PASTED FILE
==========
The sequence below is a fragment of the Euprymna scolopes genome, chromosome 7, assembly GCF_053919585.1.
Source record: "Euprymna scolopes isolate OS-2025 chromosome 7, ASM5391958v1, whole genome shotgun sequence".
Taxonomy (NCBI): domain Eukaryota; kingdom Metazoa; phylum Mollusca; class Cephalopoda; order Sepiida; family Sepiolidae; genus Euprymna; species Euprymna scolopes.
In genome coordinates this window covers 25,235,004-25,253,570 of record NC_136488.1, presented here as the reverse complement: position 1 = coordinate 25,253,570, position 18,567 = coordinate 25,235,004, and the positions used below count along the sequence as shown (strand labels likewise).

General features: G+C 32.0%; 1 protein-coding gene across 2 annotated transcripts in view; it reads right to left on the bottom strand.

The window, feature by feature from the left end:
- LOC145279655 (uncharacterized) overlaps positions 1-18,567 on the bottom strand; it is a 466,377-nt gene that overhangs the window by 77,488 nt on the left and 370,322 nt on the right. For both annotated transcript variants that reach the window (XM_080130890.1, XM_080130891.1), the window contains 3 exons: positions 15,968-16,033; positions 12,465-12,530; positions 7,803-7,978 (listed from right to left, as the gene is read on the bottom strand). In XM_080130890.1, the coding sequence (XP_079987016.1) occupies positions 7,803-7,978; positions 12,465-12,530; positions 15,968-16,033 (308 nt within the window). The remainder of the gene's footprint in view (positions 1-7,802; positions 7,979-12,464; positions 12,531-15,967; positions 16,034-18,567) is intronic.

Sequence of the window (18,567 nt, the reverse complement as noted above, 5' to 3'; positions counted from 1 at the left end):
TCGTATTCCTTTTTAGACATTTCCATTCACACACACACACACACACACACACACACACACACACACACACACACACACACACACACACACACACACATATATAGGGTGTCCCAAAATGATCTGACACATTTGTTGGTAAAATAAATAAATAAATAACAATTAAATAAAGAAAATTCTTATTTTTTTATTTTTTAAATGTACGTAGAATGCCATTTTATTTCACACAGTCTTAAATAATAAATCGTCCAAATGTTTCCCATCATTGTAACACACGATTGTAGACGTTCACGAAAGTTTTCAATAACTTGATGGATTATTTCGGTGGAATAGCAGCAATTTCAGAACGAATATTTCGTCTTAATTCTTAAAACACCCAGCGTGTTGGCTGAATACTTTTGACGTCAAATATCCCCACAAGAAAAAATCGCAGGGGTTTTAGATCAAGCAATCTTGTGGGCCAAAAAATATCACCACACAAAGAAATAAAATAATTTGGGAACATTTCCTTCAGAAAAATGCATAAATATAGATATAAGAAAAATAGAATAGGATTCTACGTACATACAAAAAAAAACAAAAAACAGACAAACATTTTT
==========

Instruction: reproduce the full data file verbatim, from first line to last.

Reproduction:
The sequence below is a fragment of the Euprymna scolopes genome, chromosome 7, assembly GCF_053919585.1.
Source record: "Euprymna scolopes isolate OS-2025 chromosome 7, ASM5391958v1, whole genome shotgun sequence".
Taxonomy (NCBI): domain Eukaryota; kingdom Metazoa; phylum Mollusca; class Cephalopoda; order Sepiida; family Sepiolidae; genus Euprymna; species Euprymna scolopes.
In genome coordinates this window covers 25,235,004-25,253,570 of record NC_136488.1, presented here as the reverse complement: position 1 = coordinate 25,253,570, position 18,567 = coordinate 25,235,004, and the positions used below count along the sequence as shown (strand labels likewise).

General features: G+C 32.0%; 1 protein-coding gene across 2 annotated transcripts in view; it reads right to left on the bottom strand.

The window, feature by feature from the left end:
- LOC145279655 (uncharacterized) overlaps positions 1-18,567 on the bottom strand; it is a 466,377-nt gene that overhangs the window by 77,488 nt on the left and 370,322 nt on the right. For both annotated transcript variants that reach the window (XM_080130890.1, XM_080130891.1), the window contains 3 exons: positions 15,968-16,033; positions 12,465-12,530; positions 7,803-7,978 (listed from right to left, as the gene is read on the bottom strand). In XM_080130890.1, the coding sequence (XP_079987016.1) occupies positions 7,803-7,978; positions 12,465-12,530; positions 15,968-16,033 (308 nt within the window). The remainder of the gene's footprint in view (positions 1-7,802; positions 7,979-12,464; positions 12,531-15,967; positions 16,034-18,567) is intronic.

Sequence of the window (18,567 nt, the reverse complement as noted above, 5' to 3'; positions counted from 1 at the left end):
TCGTATTCCTTTTTAGACATTTCCATTCACACACACACACACACACACACACACACACACACACACACACACACACACACACACACACACACACACATATATAGGGTGTCCCAAAATGATCTGACACATTTGTTGGTAAAATAAATAAATAAATAACAATTAAATAAAGAAAATTCTTATTTTTTTATTTTTTAAATGTACGTAGAATGCCATTTTATTTCACACAGTCTTAAATAATAAATCGTCCAAATGTTTCCCATCATTGTAACACACGATTGTAGACGTTCACGAAAGTTTTCAATAACTTGATGGATTATTTCGGTGGAATAGCAGCAATTTCAGAACGAATATTTCGTCTTAATTCTTAAAACACCCAGCGTGTTGGCTGAATACTTTTGACGTCAAATATCCCCACAAGAAAAAATCGCAGGGGTTTTAGATCAAGCAATCTTGTGGGCCAAAAAATATCACCACACAAAGAAATAAAATAATTTGGGAACATTTCCTTCAGAAAAATGCATAAATATAGATATAAGAAAAATAGAATAGGATTCTACGTACATACAAAAAAAAACAAAAAACAGACAAACATTTTT